The inaugural congress of the Indonesian female ulema has issued a fatwa obliging Muslims to prevent early marriage, saying such a practice would bring more harm than good and is therefore un-Islamic.
“Religion has prescribed its followers to prevent mudarat [harm]. The maslahat [benefit]of a sakinah [peaceful] family can never be gained if there is too much harm. Early marriage has been proven to bring harm. Therefore, preventing early marriage is an obligation,” the female clerics said in their fatwa, which was released at the end of the three-day congress in Cirebon, West Java, on Thursday.
The religious edict, which is non-binding, said the responsibility to prevent child or early marriage rested in the hands of parents, the community and the state.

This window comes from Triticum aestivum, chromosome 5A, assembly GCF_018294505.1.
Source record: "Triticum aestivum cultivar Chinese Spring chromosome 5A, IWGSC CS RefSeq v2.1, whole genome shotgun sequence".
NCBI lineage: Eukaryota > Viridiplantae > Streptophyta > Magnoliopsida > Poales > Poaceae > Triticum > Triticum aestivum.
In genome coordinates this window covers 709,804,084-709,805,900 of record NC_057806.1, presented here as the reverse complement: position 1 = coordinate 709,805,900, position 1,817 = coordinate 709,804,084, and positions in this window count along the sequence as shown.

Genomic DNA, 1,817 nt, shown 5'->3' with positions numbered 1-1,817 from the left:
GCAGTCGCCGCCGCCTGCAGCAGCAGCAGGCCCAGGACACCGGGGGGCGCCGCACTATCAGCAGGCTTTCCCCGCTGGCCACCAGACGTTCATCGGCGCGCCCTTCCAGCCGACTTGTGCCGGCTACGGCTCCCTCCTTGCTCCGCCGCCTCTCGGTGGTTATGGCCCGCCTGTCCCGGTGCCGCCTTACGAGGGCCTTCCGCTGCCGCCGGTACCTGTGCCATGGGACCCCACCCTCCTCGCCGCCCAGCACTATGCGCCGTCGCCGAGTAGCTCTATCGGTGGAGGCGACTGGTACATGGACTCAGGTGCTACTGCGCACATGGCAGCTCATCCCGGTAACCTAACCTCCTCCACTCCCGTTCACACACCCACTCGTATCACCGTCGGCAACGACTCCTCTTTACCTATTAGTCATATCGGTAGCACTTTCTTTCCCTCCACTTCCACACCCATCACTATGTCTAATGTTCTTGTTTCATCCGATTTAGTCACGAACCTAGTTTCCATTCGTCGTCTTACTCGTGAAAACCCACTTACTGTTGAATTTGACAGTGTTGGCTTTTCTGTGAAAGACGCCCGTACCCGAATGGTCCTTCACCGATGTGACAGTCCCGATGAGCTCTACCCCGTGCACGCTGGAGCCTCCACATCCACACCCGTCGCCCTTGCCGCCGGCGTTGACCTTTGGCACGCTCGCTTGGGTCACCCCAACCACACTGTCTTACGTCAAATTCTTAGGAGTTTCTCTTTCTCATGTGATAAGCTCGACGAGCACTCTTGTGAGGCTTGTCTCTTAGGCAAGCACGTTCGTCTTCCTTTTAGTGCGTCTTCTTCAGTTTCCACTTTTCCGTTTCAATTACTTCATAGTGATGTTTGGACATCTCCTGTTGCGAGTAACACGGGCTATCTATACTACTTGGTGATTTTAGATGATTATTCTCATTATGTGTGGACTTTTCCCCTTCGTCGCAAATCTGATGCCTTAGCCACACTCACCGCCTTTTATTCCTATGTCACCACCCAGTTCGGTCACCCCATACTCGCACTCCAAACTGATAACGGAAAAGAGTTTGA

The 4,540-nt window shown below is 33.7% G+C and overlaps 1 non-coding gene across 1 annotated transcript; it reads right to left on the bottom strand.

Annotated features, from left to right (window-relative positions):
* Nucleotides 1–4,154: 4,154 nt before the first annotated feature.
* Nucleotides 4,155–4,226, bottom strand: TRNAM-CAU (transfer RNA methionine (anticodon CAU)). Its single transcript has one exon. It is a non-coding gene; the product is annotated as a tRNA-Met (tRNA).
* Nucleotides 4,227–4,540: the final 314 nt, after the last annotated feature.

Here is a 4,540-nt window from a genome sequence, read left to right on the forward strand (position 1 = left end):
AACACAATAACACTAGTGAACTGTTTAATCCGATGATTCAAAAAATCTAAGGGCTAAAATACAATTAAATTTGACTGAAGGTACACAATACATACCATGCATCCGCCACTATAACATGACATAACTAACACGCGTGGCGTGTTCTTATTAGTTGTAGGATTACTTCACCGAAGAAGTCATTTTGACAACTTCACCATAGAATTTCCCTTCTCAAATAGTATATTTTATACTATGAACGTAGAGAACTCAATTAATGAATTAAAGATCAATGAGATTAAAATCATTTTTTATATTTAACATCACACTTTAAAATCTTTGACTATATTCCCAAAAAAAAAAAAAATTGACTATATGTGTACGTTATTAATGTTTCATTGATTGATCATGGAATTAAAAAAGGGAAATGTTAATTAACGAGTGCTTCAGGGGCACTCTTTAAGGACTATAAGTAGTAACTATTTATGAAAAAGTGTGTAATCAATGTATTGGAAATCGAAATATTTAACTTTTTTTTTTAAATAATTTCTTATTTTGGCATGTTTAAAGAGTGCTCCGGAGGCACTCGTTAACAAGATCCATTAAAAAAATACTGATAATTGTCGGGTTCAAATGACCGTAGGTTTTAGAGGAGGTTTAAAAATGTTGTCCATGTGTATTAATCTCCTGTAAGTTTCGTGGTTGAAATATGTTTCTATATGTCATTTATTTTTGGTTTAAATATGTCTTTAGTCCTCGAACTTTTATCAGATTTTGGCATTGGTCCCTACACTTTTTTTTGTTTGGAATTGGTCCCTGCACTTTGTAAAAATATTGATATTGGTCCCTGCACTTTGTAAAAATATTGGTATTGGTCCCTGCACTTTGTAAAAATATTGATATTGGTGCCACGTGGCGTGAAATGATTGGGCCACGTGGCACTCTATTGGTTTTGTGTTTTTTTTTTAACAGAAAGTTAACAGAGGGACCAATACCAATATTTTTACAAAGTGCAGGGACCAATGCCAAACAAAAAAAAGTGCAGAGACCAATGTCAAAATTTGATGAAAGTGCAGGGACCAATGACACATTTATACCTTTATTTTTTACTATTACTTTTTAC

The female ulema went on that child marriage survivors should be able to get education and protection from any kind of violence and discrimination.
One of six Indonesian girls, about 340,000, are married before their 18th birthday every year, according to UNICEF. The country is 37th on a list of global child-marriage rates, the second-highest in Southeast Asia, behind Cambodia.
In 2015, the Constitutional Court rejected a petition filed by women's activists to raise the legal age for marriage from 16 to 18 or 21.
Meanwhile, conservative Muslim groups have intensified campaigns for early marriage on social media. The campaigns got a boost when a renowned Muslim preacher encouraged his 17-year-old son to marry. (ary)